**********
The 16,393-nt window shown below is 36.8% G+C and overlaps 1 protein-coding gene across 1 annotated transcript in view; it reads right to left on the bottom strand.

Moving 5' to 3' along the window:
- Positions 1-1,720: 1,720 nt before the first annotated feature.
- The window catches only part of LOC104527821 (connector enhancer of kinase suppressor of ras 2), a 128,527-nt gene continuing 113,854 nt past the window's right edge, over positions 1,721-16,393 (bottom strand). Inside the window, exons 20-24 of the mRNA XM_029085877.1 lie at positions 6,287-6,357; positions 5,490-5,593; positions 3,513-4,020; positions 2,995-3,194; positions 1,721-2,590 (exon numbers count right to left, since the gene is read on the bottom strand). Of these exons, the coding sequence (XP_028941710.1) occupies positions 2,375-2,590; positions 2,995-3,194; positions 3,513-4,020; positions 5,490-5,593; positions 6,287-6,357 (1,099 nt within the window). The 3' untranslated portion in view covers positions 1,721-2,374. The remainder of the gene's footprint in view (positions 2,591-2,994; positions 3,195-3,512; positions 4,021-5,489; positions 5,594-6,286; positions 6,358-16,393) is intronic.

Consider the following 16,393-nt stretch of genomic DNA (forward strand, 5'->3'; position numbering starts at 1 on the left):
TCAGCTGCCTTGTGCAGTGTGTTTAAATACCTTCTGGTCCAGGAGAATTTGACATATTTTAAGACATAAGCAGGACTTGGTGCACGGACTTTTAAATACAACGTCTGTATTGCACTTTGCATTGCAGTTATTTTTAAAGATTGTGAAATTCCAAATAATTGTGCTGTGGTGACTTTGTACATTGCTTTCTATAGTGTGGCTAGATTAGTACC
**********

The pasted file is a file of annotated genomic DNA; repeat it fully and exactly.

The 16,393-nt window shown below is 36.8% G+C and overlaps 1 protein-coding gene across 1 annotated transcript in view; it reads right to left on the bottom strand.

Moving 5' to 3' along the window:
- Positions 1-1,720: 1,720 nt before the first annotated feature.
- The window catches only part of LOC104527821 (connector enhancer of kinase suppressor of ras 2), a 128,527-nt gene continuing 113,854 nt past the window's right edge, over positions 1,721-16,393 (bottom strand). Inside the window, exons 20-24 of the mRNA XM_029085877.1 lie at positions 6,287-6,357; positions 5,490-5,593; positions 3,513-4,020; positions 2,995-3,194; positions 1,721-2,590 (exon numbers count right to left, since the gene is read on the bottom strand). Of these exons, the coding sequence (XP_028941710.1) occupies positions 2,375-2,590; positions 2,995-3,194; positions 3,513-4,020; positions 5,490-5,593; positions 6,287-6,357 (1,099 nt within the window). The 3' untranslated portion in view covers positions 1,721-2,374. The remainder of the gene's footprint in view (positions 2,591-2,994; positions 3,195-3,512; positions 4,021-5,489; positions 5,594-6,286; positions 6,358-16,393) is intronic.

Consider the following 16,393-nt stretch of genomic DNA (forward strand, 5'->3'; position numbering starts at 1 on the left):
TCAGCTGCCTTGTGCAGTGTGTTTAAATACCTTCTGGTCCAGGAGAATTTGACATATTTTAAGACATAAGCAGGACTTGGTGCACGGACTTTTAAATACAACGTCTGTATTGCACTTTGCATTGCAGTTATTTTTAAAGATTGTGAAATTCCAAATAATTGTGCTGTGGTGACTTTGTACATTGCTTTCTATAGTGTGGCTAGATTAGTACC